In lieu of a longer post, I'd just note that the retention issues Dan isolates here are in my observation the force that bends teachers in a more progressive direction over a long career (noting that inertia is generally very, very strong in teaching practice). You get down the process of navigating most of your kids through the courses you're assigned to teach, everything seems fine, then at some point you realize it doesn't really stick, and small tweaks don't help. This is when you start understanding how important "less is more" is, question the balance between covering content and things like "habits of mind," see how interdisciplinary work can reinforce and recontextualize important concepts, etc., etc.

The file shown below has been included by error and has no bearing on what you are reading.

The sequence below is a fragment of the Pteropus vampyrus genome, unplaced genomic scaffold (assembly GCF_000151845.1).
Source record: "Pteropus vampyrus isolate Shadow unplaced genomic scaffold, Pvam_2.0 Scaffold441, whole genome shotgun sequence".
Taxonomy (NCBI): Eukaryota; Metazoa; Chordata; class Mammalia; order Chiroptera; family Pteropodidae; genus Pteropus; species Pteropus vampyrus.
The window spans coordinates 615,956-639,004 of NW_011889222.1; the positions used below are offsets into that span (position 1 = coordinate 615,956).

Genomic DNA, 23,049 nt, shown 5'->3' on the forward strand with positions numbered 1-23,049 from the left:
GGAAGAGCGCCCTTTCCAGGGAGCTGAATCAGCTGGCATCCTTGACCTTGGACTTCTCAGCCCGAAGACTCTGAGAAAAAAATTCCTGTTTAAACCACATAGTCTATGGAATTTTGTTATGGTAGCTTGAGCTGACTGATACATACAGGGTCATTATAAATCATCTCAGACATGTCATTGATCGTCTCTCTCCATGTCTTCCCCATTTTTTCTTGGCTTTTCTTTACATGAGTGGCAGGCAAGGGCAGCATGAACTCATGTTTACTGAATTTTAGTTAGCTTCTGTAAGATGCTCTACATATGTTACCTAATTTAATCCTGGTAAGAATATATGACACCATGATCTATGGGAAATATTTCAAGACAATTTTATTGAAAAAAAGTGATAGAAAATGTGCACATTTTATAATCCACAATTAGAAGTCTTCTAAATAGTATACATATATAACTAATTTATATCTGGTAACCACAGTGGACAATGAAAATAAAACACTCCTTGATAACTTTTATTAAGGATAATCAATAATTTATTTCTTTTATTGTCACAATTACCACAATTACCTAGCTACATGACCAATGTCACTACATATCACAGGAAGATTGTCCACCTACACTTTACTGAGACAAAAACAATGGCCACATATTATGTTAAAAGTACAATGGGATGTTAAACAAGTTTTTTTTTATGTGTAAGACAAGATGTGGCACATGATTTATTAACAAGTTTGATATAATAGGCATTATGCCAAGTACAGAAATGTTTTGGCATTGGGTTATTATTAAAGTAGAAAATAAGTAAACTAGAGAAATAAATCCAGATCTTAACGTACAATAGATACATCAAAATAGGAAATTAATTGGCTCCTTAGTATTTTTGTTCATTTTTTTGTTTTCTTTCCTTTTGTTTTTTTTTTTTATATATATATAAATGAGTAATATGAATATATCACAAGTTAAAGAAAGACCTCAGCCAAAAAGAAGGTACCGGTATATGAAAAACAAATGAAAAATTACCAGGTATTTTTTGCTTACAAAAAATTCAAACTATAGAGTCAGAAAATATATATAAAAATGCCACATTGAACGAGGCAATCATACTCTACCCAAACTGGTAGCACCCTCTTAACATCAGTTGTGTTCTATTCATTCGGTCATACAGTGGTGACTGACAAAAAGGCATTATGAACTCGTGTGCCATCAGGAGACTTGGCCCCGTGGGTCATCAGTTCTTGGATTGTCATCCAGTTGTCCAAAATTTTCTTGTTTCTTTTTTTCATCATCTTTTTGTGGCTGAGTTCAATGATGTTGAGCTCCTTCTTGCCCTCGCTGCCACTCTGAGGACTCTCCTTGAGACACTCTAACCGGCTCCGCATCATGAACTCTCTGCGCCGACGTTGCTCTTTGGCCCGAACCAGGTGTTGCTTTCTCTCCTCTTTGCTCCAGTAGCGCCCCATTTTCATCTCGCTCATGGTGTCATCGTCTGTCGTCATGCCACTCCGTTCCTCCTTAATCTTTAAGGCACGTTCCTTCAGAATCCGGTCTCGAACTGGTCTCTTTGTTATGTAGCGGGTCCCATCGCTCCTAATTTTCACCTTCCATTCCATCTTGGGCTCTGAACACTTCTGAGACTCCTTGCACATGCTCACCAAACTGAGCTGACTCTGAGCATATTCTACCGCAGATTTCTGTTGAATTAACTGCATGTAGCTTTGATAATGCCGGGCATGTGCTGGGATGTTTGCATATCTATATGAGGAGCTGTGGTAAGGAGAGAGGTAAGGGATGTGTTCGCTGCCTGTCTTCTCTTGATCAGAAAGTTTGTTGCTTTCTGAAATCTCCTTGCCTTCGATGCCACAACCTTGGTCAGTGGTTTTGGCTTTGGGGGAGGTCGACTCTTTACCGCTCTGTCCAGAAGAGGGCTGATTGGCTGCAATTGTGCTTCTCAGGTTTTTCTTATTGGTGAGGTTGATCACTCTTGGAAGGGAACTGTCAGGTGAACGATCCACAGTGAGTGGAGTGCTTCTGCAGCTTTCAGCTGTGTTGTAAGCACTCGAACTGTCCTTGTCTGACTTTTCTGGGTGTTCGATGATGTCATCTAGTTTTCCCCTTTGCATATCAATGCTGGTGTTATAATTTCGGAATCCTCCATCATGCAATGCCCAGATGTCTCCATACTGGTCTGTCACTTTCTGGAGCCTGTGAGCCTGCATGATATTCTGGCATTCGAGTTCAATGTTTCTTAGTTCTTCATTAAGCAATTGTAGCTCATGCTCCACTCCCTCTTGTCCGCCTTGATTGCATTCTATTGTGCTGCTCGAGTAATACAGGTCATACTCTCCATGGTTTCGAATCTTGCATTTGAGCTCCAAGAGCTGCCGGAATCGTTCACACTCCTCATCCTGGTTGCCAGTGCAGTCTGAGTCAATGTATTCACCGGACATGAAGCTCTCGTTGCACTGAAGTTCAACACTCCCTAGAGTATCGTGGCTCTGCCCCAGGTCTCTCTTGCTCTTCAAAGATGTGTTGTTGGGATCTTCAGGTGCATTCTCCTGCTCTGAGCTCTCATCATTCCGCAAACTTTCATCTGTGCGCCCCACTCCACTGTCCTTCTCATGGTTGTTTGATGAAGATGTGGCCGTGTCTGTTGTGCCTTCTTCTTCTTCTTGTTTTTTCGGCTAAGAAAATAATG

OTOH, if we start paying teachers bonuses or firing them based on test scores at the end of the year, we're pretty much establishing as policy that retention doesn't matter.
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